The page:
70 people lost their lives on the Australian coastline this summer representing an 11 per cent increase on the 10-year average and a nine per cent increase from Summer 2019-20.
With three quarters of all drowning deaths occurring greater than 1 kilometre from a surf lifesaving service, SLSA General Manager Coastal Safety, Shane Daw ESM said the message is clear; you need to swim at patrolled beaches where possible.
“What we have seen occur on our beaches and along our coastline this Summer is devastating and very alarming,” Daw said.
“The highest number of summer drowning deaths were related to swimming and wading, but there has been a significant increase in drowning deaths of rock fishers and bystanders attempting to rescue someone else. There were five bystander rescue drowning deaths recorded this Summer, which alarmingly is just above the average number for a whole year.
“Rip currents were a dominant factor for all (100%) fatal summer bystander rescues and half (51%) of summer swimming and wading drowning deaths.”
Fatal bystander rescues accounted for ten per cent of Summer drowning deaths but, alarmingly increased by 240 per cent above the 10-year average, while rock fishing deaths accounted for 12 per cent of drowning deaths, representing an 83 per cent increase from the 10-year average.
“We have also seen a dramatic rise in the amount of summer drowning deaths at rock and cliff locations, largely linked to the increase observed in rock fishing drowning deaths,” Daw said.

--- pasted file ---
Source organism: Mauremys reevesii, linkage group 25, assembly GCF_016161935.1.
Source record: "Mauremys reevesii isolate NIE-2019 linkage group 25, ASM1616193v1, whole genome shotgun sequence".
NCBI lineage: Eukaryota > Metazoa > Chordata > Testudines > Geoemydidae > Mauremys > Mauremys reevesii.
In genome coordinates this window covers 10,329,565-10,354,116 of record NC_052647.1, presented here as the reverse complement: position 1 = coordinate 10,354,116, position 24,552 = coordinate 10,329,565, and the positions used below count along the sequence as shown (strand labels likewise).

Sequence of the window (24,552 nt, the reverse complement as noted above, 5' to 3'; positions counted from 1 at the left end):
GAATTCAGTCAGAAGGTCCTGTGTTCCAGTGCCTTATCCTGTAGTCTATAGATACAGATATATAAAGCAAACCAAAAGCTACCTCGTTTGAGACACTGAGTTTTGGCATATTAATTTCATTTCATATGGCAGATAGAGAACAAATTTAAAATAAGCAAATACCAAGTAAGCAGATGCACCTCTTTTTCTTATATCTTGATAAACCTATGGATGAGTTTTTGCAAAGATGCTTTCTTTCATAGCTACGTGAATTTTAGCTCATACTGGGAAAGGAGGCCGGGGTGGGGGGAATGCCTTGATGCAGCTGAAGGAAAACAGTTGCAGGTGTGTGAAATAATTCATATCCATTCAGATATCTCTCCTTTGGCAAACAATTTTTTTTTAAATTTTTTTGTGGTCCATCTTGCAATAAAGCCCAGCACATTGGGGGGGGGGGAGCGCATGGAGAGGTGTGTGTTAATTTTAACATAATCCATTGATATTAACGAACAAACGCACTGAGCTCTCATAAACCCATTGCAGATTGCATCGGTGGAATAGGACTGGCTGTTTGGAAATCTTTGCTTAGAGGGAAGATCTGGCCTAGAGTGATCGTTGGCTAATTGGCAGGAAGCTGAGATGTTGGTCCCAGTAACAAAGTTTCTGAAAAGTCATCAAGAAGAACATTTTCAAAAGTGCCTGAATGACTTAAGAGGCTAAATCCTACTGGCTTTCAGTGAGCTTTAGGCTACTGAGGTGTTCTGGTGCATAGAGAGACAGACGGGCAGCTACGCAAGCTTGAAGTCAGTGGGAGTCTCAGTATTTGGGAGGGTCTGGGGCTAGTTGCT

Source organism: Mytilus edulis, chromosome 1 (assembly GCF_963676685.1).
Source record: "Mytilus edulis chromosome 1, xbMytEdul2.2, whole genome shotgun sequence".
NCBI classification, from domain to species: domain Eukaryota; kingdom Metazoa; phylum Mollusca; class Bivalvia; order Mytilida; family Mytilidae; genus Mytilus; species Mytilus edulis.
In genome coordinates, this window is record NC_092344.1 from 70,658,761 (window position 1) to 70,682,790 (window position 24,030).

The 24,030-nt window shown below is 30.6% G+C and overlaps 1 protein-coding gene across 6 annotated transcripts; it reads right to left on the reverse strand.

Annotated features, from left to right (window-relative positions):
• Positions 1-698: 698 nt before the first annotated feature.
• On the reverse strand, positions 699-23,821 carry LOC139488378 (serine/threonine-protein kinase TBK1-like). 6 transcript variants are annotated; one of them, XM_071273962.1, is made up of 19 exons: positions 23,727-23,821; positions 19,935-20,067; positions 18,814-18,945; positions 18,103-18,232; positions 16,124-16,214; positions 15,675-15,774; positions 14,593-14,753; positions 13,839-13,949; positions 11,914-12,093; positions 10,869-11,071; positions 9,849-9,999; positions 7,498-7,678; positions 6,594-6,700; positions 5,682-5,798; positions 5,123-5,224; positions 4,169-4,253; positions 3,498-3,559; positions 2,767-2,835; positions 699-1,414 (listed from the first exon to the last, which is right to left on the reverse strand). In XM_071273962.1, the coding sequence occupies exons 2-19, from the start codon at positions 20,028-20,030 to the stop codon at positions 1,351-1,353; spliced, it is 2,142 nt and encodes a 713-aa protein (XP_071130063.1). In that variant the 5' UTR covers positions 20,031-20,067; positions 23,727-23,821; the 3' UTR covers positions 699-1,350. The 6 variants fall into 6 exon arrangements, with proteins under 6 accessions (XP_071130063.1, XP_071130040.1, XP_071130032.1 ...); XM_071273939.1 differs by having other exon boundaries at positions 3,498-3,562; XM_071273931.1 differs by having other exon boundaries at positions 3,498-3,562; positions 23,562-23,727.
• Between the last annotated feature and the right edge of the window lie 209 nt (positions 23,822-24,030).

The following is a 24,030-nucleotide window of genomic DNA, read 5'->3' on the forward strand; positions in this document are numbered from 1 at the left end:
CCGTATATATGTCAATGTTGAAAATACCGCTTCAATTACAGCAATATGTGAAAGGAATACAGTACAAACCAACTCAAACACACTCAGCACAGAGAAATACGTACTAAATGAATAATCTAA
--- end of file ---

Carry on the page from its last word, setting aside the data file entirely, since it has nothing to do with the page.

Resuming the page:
“It is paramount that if you are going rock fishing to check conditions, know your limits and most importantly wear a lifejacket, in almost all instances of a rock fishing drowning the victim was not wearing a lifejacket, while many were fishing in notoriously dangerous spots.”
Almost half of summer drowning deaths (46%) involved intrastate visitors who lived more than 50km from the drowning location but remained in their home state. While this needs further investigation, it potentially reflects on impacts from COVID-19 with travel restrictions resulting in people visiting unfamiliar locations.
For more information on how to stay safe when visiting the beach or coastline, as well as find your nearest patrolled locations visit www.beachsafe.org.au or download the BeachSafe APP.
Statistics for summer:
- 70 people died on the Australian coast this summer
- 49 were due to drowning
- 88% of fatalities were male
- Rip currents were linked to 100% summer bystander rescue drowning deaths
- 1 in 2 swimming and wading summer drowning deaths were linked to rip currents
- 46% summer drowning deaths were intrastate visitors who lived more than 50km from the drowning location
- Swim at a patrolled beach between the flags – this way you will have surf lifesavers or lifeguards on hand to assist if you get into trouble
- Supervise children on, in and around water at all times – this may assist in preventing them getting into difficulty in the first place.
- For young children stay within arm’s reach.
- Wear a lifejacket if you are going rock fishing, fishing, boating or on and around water
- Avoid alcohol and drugs while undertaking water activities
If something goes wrong:
- Ask someone to call 000
- Yell for help from others and to attract attention
- As you are heading to the water look for something you can use to reach them
- If you have to go into the water look around for something that floats, i.e. a boogie board, lifejacket, surf boat, floatation toy, esky (or esky lid) – this will assist you to stay afloat and them